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Current Conditions

Last Updated: Monday, April 21st, 2014 by Erik Stevens (Disclaimer | About This Page)
Expires 11pm on April 21st, 2014
Click Here for an encyclopedia of common snow science terms from the FSNAC

H.L. Maritime
Transitional
Pass
Biggest Threats
- Wet slabs

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This Season:
November
1 2 3 4 5 6 7
8 9 10 11 12 13 14
15 16 17 18 19 20 21
22 23 24 25 26 27 28
29 30
December
1 2 3 4 5 6 7
8 9 10 11 12 13 14
15 16 17 18 19 20 21
22 23 24 25 26 27 28
29 30 31
January
1 2 3 4 5 6 7
8 9 10 11 12 13 14
15 16 17 18 19 20 21
22 23 24 25 26 27 28
29 30 31
February
1 2 3 4 5 6 7
8 9 10 11 12 13 14
15 16 17 18 19 20 21
22 23 24 25 26 27 28
March
1 2 3 4 5 6 7
8 9 10 11 12 13 14
15 16 17 18 19 20 21
22 23 24 25 26 27 28
29 30 31
April
1 2 3 4 5 6 7
8 9 10 11 12 13 14
15 16 17 18 19 20 21
22 23 24 25 26 27 28
29 30 31

Recent Weather Summary (Chart):

March 8th-9th brought 3 feet of new low-density snow, turning warm and heavy at the end.

South winds on March 9th-13th raised snow levels to around 1500ft. Around a foot of wet snow likely fell above that level, with rain below.

On March 14th, 2 to 4 inches of snow fell above 1000ft, with steady temperatures. 2 to 4 additional inches fell on the 17th.

The rest of March into April was cold, clear, and windy.

Heavy precipitation on April 7th brought about a foot of wet snow above 2000ft, with rain below.

Temperatures have warmed to near freezing over the mountains, and have remained that way for about two weeks. Hard freezes at night are becoming less likely and less common.

High-Latitude Maritime Zones: Slopes near Haines

Danger: No Rating See Scale
This will be the last update of the 2013-2014 season. Regardless, avalanches will still be a concern through May.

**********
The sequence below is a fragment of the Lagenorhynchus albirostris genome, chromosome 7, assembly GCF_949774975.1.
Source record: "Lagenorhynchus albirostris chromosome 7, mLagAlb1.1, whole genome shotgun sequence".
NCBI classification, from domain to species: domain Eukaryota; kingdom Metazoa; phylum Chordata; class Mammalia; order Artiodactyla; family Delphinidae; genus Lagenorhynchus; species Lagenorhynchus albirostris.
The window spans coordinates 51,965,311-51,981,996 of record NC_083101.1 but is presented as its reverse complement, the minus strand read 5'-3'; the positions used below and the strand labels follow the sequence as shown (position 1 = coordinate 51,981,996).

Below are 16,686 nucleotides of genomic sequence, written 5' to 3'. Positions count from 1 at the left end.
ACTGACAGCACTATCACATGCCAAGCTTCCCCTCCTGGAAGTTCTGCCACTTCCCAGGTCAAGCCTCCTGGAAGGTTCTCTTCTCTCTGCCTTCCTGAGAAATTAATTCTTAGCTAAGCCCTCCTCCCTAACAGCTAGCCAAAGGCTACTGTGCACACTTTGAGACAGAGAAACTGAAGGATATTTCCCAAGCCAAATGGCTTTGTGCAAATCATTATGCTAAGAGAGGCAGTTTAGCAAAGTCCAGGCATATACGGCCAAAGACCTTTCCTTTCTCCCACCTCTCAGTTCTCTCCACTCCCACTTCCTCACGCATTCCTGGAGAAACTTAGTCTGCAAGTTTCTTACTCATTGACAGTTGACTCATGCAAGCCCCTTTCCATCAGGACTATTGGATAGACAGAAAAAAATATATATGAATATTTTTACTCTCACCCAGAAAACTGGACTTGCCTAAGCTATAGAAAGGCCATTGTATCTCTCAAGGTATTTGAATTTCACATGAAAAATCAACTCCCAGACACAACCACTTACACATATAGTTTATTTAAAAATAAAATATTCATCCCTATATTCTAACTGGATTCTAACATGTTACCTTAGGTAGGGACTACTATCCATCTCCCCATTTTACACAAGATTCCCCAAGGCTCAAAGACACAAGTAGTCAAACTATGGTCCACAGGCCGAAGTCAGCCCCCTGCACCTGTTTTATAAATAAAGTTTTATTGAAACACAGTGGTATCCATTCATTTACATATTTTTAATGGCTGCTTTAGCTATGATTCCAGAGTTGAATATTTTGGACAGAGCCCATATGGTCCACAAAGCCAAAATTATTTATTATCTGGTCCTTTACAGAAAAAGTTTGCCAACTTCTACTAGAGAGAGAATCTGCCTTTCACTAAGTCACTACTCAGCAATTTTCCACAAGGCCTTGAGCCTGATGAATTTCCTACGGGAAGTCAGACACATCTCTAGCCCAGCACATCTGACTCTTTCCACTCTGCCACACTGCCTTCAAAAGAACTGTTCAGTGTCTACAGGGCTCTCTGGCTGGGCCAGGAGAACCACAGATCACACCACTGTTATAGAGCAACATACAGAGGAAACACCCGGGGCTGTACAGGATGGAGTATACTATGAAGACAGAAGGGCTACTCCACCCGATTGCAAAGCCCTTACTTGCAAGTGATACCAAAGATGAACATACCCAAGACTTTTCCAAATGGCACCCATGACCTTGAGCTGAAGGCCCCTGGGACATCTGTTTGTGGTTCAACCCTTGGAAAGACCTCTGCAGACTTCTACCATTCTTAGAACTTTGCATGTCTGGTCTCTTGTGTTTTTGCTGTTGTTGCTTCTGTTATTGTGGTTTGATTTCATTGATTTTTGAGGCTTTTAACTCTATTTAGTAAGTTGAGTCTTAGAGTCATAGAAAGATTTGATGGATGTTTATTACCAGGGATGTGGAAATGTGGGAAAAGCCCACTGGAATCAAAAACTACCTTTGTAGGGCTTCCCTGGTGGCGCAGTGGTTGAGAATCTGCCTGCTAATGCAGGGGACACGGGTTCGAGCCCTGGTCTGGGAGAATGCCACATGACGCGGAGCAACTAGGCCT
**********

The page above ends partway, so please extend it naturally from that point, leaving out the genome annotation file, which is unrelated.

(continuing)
We're into spring conditions with diurnal melt-freeze cycles and occasional storms with higher snow levels. You may find a large variety of conditions. The danger is generally low in the morning while the snow is still frozen, and rises quickly as the sun warms the snow. Here are some important notes for managing these conditions:

1) Keep an eye on overnight temperatures. Freeze thaw cycles are great for the snowpack, but watch out for nights where slopes don't get a solid freeze. Sun/warmth the next day will likely lead to wet slides. As the snowpack continues to warm and moisten over the next week or two, glide avalanches and full-depth wet slabs will begin. Be careful on warm sunny days.

2) If the snow is softening in the sun more than ankle-deep, it is time to get off of that slope. Wet slides will be the main concern as spring continues on and the days are warm.

3) Debris (ice, rock, and snow) is going to be falling from cliffs and steep areas. This activity is very dangerous and directly related to sunhit. Don't be below that big ice-covered cliff face when the sun is warming it. Couloirs and chutes tend to funnel this kind of debris.

4) Watch out for any new storm snow in higher elevations if any storms come in. Fresh winds slabs may build over an icy/facetted surface layer, and may be tender.

It has been another great season, and we look forward to tracking the snowpack once again in the late autumn. Please keep sending in observations, and share them publicly if you can.

Transitional Zones: Mountain areas seaward of interior passes

Danger: No Rating See Scale
See above for more information.

Chilkat Pass Zone:

Danger: No Rating See Scale
See above for more information.

Disclaimer: Use the data on this website at your own discretion as part of a thorough evaluation of the avalanche hazard in the field. Remember that conditions vary greatly from place to place and hour to hour, so evaluate the snow you find locally, and compare it to what you read on this website. We are not responsible for how you use the information contained on this site, and assume no liability for its use. Remember, information is no substitute for experience. Educate yourself in avalanche safety. The information on this website is not sufficient for completely safe backcountry decision making. Use at your own risk.

All content copyright © Alaska Avalanche Information Center, 2014









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